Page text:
As a result of ARSOF 2022 and the emerging environment, we truly need to be ready for any type of mission and that is why we will continue to train to remain proficient in a multitude of tasks. It is important that our battalions continue to train consistently on the forcible entry mission. We must remain able to provide our National Military Command the capability to gain a foothold and operate in a hostile environment, whether to destroy an enemy, facilitate follow-on forces as part of a larger operation, or to conduct a non-combatant evacuation. We will continue to train our special operations capabilities at the platoon and company levels to remain proficient in synchronizing joint assets and attack enemy networks. And now we are also focusing on training with units outside the special operations community, brigade size and above, in preparation for a more conventional fight. The 75th Ranger Regiment will have a mission in any type conflict and across the full spectrum of operations.

It goes without saying that the 75th Ranger Regiment has been fully engaged since being committed after 9/11. Do you see any further expansions for the regiment in the years ahead, or the possibility of forming a second dedicated Ranger formation down the road?

Further expansion will be difficult in the near term, with budget constraints and a draw down in the overall force. Additionally, growing in size comes with parallel degradation in quality. This has been re-learned since the first hostilities among mankind. The 75th Ranger Regiment is focused on maintaining the Army’s premier special operations capable infantry while institutionalizing the hard lessons learned over the past 12 plus years in combat. Our growth in intelligence capabilities has been crucial in our ability to find, fix and finish the enemy by adding the ability to exploit and analyze. Our Multi-Purpose Canine Program has been critical to the success of our forces in complex environments with an enemy that hides among a populace that is being terrorized. And our Regimental Selection and Training Company has been decisive in producing the highly trained Rangers that have filled our ranks for the last 13 years. The 75th Ranger Regiment will always adapt to an always-adapting enemy threat, but currently we are focused on keeping those valuable capabilities we developed and need in order to meet tomorrow’s mission.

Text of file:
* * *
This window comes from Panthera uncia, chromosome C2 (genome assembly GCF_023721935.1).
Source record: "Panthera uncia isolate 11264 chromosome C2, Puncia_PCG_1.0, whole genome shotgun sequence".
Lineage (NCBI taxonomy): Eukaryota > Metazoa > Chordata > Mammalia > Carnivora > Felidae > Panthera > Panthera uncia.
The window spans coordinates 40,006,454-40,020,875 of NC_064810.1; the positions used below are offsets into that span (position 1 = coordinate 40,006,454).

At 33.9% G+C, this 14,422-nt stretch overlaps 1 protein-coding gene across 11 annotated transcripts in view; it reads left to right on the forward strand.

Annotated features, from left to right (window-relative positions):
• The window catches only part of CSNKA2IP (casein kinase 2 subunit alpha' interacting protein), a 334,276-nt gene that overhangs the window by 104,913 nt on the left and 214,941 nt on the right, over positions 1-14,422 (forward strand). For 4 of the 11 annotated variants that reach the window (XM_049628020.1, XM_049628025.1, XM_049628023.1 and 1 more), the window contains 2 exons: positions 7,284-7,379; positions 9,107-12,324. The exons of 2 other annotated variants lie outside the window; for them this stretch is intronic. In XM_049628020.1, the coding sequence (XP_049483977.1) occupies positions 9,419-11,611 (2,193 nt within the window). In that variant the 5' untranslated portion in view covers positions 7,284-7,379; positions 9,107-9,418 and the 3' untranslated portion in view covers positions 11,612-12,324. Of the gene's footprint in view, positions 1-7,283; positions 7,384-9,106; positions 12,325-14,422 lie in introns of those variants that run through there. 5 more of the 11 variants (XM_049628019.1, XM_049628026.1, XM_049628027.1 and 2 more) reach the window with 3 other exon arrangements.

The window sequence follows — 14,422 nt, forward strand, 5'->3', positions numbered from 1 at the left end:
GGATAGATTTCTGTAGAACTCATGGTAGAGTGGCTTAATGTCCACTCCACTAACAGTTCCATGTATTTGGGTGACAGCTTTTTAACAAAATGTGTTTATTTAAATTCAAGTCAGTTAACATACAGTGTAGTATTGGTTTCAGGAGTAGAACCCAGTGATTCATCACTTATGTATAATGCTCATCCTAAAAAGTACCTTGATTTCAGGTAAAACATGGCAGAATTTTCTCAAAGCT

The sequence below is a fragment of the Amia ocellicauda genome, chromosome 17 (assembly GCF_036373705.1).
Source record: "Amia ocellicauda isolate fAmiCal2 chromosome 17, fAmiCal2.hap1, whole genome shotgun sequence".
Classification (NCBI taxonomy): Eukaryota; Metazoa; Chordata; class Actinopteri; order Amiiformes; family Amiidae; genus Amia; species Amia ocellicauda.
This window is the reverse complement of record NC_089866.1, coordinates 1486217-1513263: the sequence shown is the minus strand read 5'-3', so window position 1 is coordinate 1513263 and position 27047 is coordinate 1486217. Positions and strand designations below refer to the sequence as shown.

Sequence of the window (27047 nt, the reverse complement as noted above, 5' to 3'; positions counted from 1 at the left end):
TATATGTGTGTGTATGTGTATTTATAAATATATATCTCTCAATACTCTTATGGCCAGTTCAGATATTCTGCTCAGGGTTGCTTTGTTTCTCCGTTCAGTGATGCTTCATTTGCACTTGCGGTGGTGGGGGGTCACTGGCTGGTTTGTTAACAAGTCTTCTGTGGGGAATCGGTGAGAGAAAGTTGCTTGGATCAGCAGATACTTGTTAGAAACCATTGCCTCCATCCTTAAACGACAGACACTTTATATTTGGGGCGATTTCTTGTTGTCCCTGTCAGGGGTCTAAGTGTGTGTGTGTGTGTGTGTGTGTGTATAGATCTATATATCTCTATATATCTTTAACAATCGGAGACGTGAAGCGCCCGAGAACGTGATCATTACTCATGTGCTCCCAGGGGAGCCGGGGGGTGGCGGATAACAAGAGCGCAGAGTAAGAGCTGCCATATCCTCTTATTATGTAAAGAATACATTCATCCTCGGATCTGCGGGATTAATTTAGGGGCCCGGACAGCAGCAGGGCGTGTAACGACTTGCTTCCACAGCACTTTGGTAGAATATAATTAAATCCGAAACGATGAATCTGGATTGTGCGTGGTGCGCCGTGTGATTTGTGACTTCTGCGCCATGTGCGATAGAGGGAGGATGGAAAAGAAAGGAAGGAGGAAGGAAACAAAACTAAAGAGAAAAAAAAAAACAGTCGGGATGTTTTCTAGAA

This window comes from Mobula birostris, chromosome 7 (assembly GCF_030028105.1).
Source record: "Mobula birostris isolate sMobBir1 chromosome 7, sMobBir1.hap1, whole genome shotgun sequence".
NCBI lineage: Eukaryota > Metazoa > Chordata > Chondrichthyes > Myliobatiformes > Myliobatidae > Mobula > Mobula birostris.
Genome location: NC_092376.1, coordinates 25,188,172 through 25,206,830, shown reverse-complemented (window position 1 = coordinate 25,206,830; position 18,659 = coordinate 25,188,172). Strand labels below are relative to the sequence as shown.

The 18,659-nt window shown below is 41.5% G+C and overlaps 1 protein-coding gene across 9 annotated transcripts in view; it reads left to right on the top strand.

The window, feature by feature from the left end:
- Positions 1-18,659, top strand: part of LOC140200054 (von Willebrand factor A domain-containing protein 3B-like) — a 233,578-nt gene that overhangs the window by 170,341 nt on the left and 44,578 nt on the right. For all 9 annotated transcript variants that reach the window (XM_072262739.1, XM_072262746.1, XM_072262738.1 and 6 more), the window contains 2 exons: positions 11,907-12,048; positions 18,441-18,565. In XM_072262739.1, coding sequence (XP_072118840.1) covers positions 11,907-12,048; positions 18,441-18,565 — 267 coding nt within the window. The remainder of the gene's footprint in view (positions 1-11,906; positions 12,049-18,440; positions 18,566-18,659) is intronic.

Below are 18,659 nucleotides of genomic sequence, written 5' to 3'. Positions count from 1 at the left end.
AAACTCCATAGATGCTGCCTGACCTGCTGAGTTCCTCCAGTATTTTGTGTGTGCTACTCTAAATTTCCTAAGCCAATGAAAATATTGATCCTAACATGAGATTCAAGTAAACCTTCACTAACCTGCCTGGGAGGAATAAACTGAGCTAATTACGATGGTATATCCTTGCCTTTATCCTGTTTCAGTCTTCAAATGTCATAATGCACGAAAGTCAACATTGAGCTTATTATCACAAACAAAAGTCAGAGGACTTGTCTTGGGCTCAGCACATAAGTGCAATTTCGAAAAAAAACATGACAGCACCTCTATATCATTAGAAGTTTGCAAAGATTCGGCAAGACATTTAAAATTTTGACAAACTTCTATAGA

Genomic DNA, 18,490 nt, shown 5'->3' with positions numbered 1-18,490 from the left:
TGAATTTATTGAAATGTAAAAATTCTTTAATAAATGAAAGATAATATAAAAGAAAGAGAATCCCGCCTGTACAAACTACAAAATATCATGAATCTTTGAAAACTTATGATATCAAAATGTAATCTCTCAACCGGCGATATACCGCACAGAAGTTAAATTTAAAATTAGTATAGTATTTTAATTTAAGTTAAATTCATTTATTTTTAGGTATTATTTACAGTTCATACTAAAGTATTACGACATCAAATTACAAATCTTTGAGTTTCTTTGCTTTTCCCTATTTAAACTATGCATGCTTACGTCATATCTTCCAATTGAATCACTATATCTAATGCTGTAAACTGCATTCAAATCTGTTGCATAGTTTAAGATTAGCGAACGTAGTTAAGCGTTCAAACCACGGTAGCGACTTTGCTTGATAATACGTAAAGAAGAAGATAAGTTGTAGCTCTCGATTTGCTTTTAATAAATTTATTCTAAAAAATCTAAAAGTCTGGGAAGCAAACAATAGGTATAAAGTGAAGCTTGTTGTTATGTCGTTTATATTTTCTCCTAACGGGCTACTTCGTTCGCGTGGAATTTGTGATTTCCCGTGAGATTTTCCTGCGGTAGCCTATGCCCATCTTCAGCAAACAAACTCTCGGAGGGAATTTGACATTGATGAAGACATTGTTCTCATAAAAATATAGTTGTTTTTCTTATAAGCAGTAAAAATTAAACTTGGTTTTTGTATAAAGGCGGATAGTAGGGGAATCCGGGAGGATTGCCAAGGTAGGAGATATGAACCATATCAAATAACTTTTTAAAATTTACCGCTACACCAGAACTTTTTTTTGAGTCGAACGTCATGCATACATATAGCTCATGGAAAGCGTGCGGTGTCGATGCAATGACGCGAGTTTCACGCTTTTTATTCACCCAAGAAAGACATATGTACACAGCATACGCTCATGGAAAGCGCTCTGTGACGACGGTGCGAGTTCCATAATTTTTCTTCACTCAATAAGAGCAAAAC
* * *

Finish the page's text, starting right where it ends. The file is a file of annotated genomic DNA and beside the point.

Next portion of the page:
In the face of constrained budgets and the overall draw down of the Army, future growth is unlikely. However, the regiment is committed to capitalizing on the critical capability advancements across its formations to ensure these gains are fully institutionalized and right sized for future contingencies. We will continue to share the lessons we’ve learned in our continued integration with the conventional forces.

As potentially the last of the wartime (Global War on Terror) 75th Ranger Regiment commanders, how would you summarize the performance of your regiment and your Rangers during the period following 9/11?

As I look back at more than 13 years of continuous combat, in both Afghanistan and Iraq, I am humbled by the performance of the 75th Ranger Regiment and specifically those assigned to the regiment who have served their nation so faithfully and often with so much sacrifice. Our battalion commanders and command sergeants major have 4-6 cumulative years of combat experience and yet only want to serve their nation to their greatest ability. And they are representative of every Ranger in the organization. It is also important to recognize what has been asked of our Ranger families. The spouses, mothers, sons and daughters, fathers, and brothers and sisters who have not had the convenience of having their Ranger home for so many holidays and special occasions that it’s almost become acceptable. And finally I remain incredibly humbled by those families who have made the ultimate sacrifice in the loss of their Ranger. Based on a desire of so many of these heroic families to maintain a tie to their Ranger, we have developed a Gold Star Family program that directly links these special families to our regiment. The outpouring of continued support and resilience has been truly spectacular and it’s made our regiment even stronger. The valorous awards that have been awarded to the Rangers of the 75th Ranger Regiment speaks volumes to their commitment and dedication to our nation and to each other. One Medal of Honor, one Distinguished Service Cross, more than 600 Purple Heart Medals, 49 Silver Stars and more than 300 Bronze Star Medals for Valor.

Finally, I join the rest of the nation in honoring the service of this truly unique formation of selfless servants. I am amazed by the character, resilience and commitment of each of our Rangers. While the vast majority of our nation has remained remarkably supportive of our service members and our Rangers, they have done so while living in relative security that our Rangers provide as they conduct exceptionally dangerous operations in combat every day or night. The Rangers that serve in the 75th Ranger Regiment are the best our country has to offer.
Thanks for the read. Found it interesting, especially looking forward.